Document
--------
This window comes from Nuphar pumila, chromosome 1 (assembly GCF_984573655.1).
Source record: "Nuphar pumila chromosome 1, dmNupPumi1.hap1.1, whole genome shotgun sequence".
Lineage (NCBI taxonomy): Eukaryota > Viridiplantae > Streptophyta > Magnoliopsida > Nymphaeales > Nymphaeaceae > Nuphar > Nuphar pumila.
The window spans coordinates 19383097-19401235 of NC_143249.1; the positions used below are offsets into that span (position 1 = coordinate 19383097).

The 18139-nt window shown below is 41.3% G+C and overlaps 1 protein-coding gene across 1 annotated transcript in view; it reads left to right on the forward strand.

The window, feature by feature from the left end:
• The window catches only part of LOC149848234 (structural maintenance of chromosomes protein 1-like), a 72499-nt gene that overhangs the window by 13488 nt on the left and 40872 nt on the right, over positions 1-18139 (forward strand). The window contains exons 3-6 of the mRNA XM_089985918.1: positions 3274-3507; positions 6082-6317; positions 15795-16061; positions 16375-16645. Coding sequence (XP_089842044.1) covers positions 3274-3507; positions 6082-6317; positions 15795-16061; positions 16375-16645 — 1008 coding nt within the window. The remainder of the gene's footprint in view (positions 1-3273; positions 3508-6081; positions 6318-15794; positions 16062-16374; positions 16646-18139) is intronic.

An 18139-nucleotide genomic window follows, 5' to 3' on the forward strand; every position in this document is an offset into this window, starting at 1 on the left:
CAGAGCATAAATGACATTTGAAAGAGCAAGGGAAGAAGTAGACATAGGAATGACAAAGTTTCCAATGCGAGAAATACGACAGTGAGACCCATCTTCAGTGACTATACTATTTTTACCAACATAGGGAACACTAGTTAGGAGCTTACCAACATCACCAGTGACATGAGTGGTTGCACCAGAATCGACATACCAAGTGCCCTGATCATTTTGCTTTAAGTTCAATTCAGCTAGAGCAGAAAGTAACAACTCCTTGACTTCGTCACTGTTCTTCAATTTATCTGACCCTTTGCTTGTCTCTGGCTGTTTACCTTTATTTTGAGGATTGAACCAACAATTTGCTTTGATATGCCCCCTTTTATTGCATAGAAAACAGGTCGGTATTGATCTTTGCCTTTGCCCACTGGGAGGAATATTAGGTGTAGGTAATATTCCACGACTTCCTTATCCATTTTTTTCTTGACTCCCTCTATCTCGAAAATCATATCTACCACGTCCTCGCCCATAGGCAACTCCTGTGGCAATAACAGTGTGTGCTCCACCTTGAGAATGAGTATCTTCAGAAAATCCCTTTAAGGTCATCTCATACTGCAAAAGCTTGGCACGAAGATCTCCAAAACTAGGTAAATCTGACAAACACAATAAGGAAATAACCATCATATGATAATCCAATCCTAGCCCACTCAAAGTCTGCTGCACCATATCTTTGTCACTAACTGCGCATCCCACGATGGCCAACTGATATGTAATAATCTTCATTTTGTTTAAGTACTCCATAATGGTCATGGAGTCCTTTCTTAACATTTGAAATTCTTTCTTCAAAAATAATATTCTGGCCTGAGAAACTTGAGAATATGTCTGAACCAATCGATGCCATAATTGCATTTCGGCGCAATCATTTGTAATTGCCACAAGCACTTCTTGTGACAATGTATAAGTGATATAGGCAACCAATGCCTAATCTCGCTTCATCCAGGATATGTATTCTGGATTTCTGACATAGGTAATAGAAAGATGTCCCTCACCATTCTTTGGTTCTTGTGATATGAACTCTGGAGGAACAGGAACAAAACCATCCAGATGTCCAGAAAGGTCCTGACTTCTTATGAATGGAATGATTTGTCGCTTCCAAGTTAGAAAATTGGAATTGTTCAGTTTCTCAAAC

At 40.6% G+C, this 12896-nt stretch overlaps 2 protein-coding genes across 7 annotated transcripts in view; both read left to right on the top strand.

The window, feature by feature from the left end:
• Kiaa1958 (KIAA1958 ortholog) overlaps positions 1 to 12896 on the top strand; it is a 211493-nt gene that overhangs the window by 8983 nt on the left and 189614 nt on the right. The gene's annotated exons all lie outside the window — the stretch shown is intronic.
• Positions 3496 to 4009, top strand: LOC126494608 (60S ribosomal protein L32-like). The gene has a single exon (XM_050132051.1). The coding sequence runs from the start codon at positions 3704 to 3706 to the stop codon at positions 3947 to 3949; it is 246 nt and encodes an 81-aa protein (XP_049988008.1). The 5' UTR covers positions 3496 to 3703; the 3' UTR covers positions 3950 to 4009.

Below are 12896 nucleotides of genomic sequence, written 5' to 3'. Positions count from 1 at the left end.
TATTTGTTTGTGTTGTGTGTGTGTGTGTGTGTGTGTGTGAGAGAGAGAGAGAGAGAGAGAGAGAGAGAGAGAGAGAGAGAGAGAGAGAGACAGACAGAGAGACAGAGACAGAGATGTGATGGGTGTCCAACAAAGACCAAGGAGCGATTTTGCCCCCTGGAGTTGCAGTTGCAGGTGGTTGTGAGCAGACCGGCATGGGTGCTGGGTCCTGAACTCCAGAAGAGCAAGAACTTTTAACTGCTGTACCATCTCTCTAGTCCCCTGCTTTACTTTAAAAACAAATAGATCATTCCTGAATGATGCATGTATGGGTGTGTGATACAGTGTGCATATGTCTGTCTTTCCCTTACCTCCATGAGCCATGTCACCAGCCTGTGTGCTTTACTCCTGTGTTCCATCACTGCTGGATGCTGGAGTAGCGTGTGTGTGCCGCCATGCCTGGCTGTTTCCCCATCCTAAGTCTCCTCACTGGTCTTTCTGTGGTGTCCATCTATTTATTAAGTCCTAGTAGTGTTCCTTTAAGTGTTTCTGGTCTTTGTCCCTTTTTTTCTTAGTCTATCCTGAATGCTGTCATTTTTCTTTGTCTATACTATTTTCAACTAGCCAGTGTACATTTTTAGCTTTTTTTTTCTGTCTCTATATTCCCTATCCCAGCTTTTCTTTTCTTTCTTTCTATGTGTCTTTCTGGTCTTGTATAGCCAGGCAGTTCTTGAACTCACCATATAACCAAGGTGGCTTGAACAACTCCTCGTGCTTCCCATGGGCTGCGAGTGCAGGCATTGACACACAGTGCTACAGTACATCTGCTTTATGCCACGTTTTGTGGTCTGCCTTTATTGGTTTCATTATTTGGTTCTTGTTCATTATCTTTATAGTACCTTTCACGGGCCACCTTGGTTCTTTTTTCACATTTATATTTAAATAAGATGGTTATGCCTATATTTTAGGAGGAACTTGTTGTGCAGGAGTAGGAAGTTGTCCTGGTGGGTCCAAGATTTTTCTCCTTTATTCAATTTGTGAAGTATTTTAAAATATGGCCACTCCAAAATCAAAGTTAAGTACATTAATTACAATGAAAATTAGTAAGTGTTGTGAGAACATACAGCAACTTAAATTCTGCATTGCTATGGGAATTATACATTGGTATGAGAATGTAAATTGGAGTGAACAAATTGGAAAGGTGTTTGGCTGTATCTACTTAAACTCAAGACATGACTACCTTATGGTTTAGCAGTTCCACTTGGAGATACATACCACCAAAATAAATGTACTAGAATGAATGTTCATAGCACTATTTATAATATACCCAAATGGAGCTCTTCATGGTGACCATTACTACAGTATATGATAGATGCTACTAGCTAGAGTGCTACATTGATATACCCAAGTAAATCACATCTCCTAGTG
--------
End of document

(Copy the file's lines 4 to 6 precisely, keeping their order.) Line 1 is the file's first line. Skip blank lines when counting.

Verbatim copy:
The window spans coordinates 19383097-19401235 of NC_143249.1; the positions used below are offsets into that span (position 1 = coordinate 19383097).

The 18139-nt window shown below is 41.3% G+C and overlaps 1 protein-coding gene across 1 annotated transcript in view; it reads left to right on the forward strand.

The window, feature by feature from the left end: